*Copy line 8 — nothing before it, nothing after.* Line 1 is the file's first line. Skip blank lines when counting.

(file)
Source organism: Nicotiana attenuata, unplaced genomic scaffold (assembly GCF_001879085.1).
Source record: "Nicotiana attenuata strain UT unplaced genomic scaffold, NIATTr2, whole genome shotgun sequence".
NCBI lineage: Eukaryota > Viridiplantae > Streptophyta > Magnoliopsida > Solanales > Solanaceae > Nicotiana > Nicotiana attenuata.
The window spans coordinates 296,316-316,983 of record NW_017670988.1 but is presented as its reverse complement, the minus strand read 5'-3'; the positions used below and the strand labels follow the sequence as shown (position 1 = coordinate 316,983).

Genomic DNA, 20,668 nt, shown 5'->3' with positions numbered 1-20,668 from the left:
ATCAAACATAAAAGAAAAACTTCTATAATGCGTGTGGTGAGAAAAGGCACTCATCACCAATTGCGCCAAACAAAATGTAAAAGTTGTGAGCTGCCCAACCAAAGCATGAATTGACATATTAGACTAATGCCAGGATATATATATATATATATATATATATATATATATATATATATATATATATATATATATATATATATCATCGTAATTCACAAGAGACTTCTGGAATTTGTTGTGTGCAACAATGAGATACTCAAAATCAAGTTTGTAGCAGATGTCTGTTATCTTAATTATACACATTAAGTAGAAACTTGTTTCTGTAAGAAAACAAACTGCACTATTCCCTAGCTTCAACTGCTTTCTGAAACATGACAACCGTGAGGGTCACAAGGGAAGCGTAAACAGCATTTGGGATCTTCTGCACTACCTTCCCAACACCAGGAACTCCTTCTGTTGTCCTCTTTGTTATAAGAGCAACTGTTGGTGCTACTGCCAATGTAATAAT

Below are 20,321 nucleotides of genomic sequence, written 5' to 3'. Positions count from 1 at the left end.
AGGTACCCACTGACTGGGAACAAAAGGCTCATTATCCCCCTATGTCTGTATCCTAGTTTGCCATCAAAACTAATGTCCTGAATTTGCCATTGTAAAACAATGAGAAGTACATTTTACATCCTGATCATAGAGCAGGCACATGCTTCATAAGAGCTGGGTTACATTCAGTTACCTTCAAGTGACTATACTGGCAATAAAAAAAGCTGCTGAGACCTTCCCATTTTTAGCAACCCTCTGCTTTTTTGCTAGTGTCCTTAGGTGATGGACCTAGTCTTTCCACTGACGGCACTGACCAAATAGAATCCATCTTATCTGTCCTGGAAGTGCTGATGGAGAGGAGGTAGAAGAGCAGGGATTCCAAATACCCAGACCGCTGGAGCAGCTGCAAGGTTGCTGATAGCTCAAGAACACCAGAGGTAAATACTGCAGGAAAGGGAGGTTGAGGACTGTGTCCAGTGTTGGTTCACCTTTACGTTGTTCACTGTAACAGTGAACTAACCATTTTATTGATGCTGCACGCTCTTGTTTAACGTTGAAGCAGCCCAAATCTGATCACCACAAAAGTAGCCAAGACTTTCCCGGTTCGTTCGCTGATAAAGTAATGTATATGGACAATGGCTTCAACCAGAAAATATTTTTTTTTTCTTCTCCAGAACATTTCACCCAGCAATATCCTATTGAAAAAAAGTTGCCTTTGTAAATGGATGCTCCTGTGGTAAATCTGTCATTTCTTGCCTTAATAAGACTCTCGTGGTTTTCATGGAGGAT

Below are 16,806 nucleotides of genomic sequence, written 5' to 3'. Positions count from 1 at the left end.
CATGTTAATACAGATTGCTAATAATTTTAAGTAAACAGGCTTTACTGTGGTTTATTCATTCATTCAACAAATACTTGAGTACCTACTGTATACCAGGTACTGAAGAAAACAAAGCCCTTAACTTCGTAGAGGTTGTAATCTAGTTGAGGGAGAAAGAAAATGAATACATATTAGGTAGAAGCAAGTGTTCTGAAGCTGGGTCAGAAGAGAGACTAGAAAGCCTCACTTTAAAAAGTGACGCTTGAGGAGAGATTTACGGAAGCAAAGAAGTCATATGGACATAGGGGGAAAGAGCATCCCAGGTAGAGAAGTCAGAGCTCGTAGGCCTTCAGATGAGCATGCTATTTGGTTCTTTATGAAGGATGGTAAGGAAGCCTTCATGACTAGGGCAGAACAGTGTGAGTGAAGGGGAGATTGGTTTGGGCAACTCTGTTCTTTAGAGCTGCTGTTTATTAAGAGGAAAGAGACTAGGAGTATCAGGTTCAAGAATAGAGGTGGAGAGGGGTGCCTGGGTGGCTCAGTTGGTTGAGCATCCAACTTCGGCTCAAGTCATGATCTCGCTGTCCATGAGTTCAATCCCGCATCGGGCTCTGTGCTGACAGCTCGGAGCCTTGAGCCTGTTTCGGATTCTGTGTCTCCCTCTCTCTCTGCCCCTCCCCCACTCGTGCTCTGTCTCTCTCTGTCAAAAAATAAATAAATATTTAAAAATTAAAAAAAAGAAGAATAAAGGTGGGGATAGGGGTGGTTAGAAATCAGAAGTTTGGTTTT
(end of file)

AGGTACCCACTGACTGGGAACAAAAGGCTCATTATCCCCCTATGTCTGTATCCTAGTTTGCCATCAAAACTAATGTCCTGAATTTGCCATTGTAAAACAATGAGAAGTACATTTTACATCCTGATCATAGAGCAGGCACATGCTTCATAAGAGCTGGGTTACATTCAGTTACCTTCAAGTGACTATACTGGCAATAAAAAAAGCTGCTGAGACCTTCCCATTTTTAGCAACCCTCTGCTTTTTTGCTAGTGTCCTTAGGTGATGGACCTAGTCTTTCCACTGACGGCACTGACCAAATAGAATCCATCTTATCTGTCCTGGAAGTGCTGATGGAGAGGAGGTAGAAGAGCAGGGATTCCAAATACCCAGACCGCTGGAGCAGCTGCAAGGTTGCTGATAGCTCAAGAACACCAGAGGTAAATACTGCAGGAAAGGGAGGTTGAGGACTGTGTCCAGTGTTGGTTCACCTTTACGTTGTTCACTGTAACAGTGAACTAACCATTTTATTGATGCTGCACGCTCTTGTTTAACGTTGAAGCAGCCCAAATCTGATCACCACAAAAGTAGCCAAGACTTTCCCGGTTCGTTCGCTGATAAAGTAATGTATATGGACAATGGCTTCAACCAGAAAATATTTTTTTTTTCTTCTCCAGAACATTTCACCCAGCAATATCCTATTGAAAAAAAGTTGCCTTTGTAAATGGATGCTCCTGTGGTAAATCTGTCATTTCTTGCCTTAATAAGACTCTCGTGGTTTTCATGGAGGAT